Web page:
Perlis Islamic council gets green light to intervene in Hindu mum Loh Siew Hong’s custody order for unilaterally converted children

Malay Mail
Malay Mail

PUTRAJAYA, Feb 7 — The Court of Appeal today allowed the Perlis Islamic Religious and Malay Customs Council's (MAIPs) appeal to intervene for the purpose of varying a custody order granted to Hindu mother Loh Siew Hong whose three children were said to have been converted to Islam unilaterally without her consent.

Datuk Has Zanah Mehat, who led the three-judge panel, made the decision based on Order 15, Rule 6(2)(b) of the Rules of Court on the law of intervention read together with Section 96 of the Law Reform (Marriage and Divorce) Act.

“A reading of these two provisions would confer upon the applicant a legal right to intervene, premised upon and power pursuant to Section 7 of the Perlis Administration of the Religion of Islam Enactment.

“We will therefore allow the appeal and set aside the order of the High Court dated June 15, 2022 and make no order to cost,” she said of the unanimous decision delivered together with judges Datuk See Mee Chun and Datuk Mohd Nazlan Mohd Ghazali on the bench.

Section 96 of the LRA stipulates that the court may at any time vary or rescind any order for the custody or maintenance of a child on the application of any interested person, where it is satisfied that the order was based on any misrepresentation or mistake of fact or where there has been any material change in the circumstances.

Has Zanah also said there was no necessity for the Court of Appeal to dwell on the legality of the three children's alleged unilateral conversion by Loh's ex-husband, since a judicial review on the matter is scheduled to be heard at the High Court on March 21.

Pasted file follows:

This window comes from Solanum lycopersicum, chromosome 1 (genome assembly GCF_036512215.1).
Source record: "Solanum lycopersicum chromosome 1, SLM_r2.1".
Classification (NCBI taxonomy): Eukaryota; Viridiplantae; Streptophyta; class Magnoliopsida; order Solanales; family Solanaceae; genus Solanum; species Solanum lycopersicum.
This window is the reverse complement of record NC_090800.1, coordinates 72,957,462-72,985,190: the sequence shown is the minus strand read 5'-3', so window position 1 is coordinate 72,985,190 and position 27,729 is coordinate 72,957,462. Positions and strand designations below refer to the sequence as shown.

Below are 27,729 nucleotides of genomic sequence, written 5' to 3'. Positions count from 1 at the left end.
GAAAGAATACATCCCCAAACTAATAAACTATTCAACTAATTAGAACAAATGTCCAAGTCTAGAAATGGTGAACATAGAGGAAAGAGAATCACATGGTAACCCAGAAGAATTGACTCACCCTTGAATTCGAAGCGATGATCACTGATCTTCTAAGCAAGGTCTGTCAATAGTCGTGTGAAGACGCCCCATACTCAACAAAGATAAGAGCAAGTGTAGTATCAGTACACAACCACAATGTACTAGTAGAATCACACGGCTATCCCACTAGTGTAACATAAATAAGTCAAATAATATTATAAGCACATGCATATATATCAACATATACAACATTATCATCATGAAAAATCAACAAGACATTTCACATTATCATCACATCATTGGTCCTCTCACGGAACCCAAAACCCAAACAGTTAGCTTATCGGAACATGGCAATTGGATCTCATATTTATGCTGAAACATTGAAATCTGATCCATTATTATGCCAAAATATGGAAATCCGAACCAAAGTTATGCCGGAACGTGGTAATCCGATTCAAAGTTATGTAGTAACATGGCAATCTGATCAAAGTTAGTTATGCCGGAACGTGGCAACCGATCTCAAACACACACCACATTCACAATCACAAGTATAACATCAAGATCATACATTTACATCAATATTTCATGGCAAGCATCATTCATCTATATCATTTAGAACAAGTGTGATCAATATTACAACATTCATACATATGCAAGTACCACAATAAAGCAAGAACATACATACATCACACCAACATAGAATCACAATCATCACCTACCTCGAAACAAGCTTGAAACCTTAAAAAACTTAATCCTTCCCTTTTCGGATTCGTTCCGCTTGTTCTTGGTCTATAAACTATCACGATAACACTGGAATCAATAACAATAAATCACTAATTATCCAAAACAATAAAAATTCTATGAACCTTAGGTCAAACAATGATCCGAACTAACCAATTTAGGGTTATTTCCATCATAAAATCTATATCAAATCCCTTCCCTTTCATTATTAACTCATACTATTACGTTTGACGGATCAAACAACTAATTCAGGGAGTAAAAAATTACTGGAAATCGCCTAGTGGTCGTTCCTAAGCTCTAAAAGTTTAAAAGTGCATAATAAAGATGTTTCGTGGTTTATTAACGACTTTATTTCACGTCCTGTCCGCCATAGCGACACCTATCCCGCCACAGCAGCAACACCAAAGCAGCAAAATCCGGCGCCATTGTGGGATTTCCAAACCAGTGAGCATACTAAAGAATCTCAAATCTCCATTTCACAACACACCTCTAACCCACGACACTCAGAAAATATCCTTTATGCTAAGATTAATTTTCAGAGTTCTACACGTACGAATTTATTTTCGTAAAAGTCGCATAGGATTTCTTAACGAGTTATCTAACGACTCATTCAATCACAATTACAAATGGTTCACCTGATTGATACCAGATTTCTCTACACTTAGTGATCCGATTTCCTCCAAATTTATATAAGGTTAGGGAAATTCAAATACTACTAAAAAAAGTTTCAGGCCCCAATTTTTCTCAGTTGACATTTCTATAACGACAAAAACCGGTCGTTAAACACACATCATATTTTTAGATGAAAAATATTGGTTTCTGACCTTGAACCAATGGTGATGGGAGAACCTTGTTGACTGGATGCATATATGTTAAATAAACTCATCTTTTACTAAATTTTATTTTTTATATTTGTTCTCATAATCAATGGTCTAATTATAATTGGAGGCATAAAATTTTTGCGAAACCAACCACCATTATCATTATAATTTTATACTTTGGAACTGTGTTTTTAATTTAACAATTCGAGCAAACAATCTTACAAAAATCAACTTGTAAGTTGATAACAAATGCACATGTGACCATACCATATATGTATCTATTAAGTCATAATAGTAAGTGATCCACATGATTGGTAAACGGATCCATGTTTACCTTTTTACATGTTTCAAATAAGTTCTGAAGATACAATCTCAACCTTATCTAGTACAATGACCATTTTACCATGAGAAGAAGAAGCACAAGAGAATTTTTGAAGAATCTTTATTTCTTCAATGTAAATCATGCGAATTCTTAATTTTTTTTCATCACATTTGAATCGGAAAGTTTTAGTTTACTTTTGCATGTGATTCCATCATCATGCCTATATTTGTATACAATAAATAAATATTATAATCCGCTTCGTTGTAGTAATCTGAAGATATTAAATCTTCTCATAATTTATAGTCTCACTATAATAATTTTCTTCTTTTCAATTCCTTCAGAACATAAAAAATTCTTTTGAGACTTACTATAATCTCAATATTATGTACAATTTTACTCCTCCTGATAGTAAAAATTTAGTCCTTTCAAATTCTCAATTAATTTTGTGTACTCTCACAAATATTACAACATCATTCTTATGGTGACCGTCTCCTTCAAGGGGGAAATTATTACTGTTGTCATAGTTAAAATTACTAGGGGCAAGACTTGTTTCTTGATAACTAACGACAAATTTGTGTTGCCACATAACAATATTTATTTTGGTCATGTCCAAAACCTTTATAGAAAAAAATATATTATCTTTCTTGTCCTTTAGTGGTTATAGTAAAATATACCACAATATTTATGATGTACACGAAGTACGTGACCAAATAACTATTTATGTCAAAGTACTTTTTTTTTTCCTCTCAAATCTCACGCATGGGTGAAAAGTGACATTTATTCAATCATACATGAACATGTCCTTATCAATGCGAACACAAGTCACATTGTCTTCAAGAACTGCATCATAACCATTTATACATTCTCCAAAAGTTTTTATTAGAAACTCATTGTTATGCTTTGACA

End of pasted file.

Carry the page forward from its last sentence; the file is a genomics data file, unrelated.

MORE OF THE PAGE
In today's hearing, MAIP was represented by lawyer Mohamed Haniff Khatri Abdulla while lawyers A. Srimurugan and Shamsher Singh Thind appeared for Loh.

Earlier in court, Mohamed Haniff argued in that MAIP — as the appellant — has a statutory duty to look after the wellbeing, education and guidance of Muslim converts, as well as offer financial support from tithe funds and religious guidance to converts.

Srimurugan later told reporters that MAIP would now need to file a separate application at the High Court to justify why the custody order in the divorce petition between Loh and her ex-husband should be varied following today's decision.

MAIPs filed the intervention application on March 7, 2022 to enable the religious authority to have the locus standi (legal standing) to apply for a variation on the terms of the sole custody order granted to the mother.

On June 15 last year, High Court judge Evrol Mariette Peters dismissed MAIPs’ application to intervene in the divorce proceedings after finding that MAIPs had failed to show that it was an interested party in relation to the children.

Peters said the children were not shown to be orphans and they do not belong to the Perlis state community. She added that the children's connection to the state is “fleeting” as they currently reside in Selangor with their mother.

Loh's children were taken away from her in 2019 by her ex-husband who has since converted to Islam and then secretly converted the couple’s children in Perlis.

In the divorce petition, Loh had been granted sole custody, care and control over the three children in March 2021.